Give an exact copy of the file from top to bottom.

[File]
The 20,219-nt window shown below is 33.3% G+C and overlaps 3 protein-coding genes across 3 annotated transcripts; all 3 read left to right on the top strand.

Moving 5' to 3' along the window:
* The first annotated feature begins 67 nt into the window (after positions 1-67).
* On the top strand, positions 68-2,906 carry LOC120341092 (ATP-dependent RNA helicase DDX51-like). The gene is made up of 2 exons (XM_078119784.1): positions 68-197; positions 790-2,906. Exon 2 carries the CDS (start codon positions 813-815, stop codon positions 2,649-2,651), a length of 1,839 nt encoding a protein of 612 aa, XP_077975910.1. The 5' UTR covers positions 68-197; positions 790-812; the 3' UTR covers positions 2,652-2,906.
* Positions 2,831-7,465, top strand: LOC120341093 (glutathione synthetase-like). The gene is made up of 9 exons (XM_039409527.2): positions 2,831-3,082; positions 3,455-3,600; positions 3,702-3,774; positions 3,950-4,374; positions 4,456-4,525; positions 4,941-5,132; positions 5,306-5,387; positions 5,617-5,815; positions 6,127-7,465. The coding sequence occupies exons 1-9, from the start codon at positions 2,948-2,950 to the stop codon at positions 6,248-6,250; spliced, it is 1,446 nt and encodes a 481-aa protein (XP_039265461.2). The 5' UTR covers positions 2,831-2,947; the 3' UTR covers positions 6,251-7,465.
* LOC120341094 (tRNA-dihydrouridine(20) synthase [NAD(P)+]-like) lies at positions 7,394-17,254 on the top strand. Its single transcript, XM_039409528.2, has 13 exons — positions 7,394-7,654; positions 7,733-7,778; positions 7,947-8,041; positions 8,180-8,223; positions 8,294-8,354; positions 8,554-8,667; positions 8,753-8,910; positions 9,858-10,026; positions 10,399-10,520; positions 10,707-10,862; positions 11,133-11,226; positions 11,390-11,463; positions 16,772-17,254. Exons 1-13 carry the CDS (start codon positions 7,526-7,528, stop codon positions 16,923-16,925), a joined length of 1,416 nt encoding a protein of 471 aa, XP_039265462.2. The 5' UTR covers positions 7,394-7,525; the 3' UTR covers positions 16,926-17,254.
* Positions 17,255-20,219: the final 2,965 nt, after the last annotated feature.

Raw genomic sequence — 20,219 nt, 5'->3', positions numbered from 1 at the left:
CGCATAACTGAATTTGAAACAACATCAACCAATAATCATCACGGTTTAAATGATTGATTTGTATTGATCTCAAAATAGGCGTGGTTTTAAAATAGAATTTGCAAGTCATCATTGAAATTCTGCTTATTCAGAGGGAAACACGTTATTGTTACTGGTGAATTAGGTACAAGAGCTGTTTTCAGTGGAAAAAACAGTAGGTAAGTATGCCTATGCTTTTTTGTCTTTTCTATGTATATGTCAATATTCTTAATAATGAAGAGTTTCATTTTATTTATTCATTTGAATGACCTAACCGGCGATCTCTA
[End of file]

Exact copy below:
The 20,219-nt window shown below is 33.3% G+C and overlaps 3 protein-coding genes across 3 annotated transcripts; all 3 read left to right on the top strand.

Moving 5' to 3' along the window:
* The first annotated feature begins 67 nt into the window (after positions 1-67).
* On the top strand, positions 68-2,906 carry LOC120341092 (ATP-dependent RNA helicase DDX51-like). The gene is made up of 2 exons (XM_078119784.1): positions 68-197; positions 790-2,906. Exon 2 carries the CDS (start codon positions 813-815, stop codon positions 2,649-2,651), a length of 1,839 nt encoding a protein of 612 aa, XP_077975910.1. The 5' UTR covers positions 68-197; positions 790-812; the 3' UTR covers positions 2,652-2,906.
* Positions 2,831-7,465, top strand: LOC120341093 (glutathione synthetase-like). The gene is made up of 9 exons (XM_039409527.2): positions 2,831-3,082; positions 3,455-3,600; positions 3,702-3,774; positions 3,950-4,374; positions 4,456-4,525; positions 4,941-5,132; positions 5,306-5,387; positions 5,617-5,815; positions 6,127-7,465. The coding sequence occupies exons 1-9, from the start codon at positions 2,948-2,950 to the stop codon at positions 6,248-6,250; spliced, it is 1,446 nt and encodes a 481-aa protein (XP_039265461.2). The 5' UTR covers positions 2,831-2,947; the 3' UTR covers positions 6,251-7,465.
* LOC120341094 (tRNA-dihydrouridine(20) synthase [NAD(P)+]-like) lies at positions 7,394-17,254 on the top strand. Its single transcript, XM_039409528.2, has 13 exons — positions 7,394-7,654; positions 7,733-7,778; positions 7,947-8,041; positions 8,180-8,223; positions 8,294-8,354; positions 8,554-8,667; positions 8,753-8,910; positions 9,858-10,026; positions 10,399-10,520; positions 10,707-10,862; positions 11,133-11,226; positions 11,390-11,463; positions 16,772-17,254. Exons 1-13 carry the CDS (start codon positions 7,526-7,528, stop codon positions 16,923-16,925), a joined length of 1,416 nt encoding a protein of 471 aa, XP_039265462.2. The 5' UTR covers positions 7,394-7,525; the 3' UTR covers positions 16,926-17,254.
* Positions 17,255-20,219: the final 2,965 nt, after the last annotated feature.

Raw genomic sequence — 20,219 nt, 5'->3', positions numbered from 1 at the left:
CGCATAACTGAATTTGAAACAACATCAACCAATAATCATCACGGTTTAAATGATTGATTTGTATTGATCTCAAAATAGGCGTGGTTTTAAAATAGAATTTGCAAGTCATCATTGAAATTCTGCTTATTCAGAGGGAAACACGTTATTGTTACTGGTGAATTAGGTACAAGAGCTGTTTTCAGTGGAAAAAACAGTAGGTAAGTATGCCTATGCTTTTTTGTCTTTTCTATGTATATGTCAATATTCTTAATAATGAAGAGTTTCATTTTATTTATTCATTTGAATGACCTAACCGGCGATCTCTA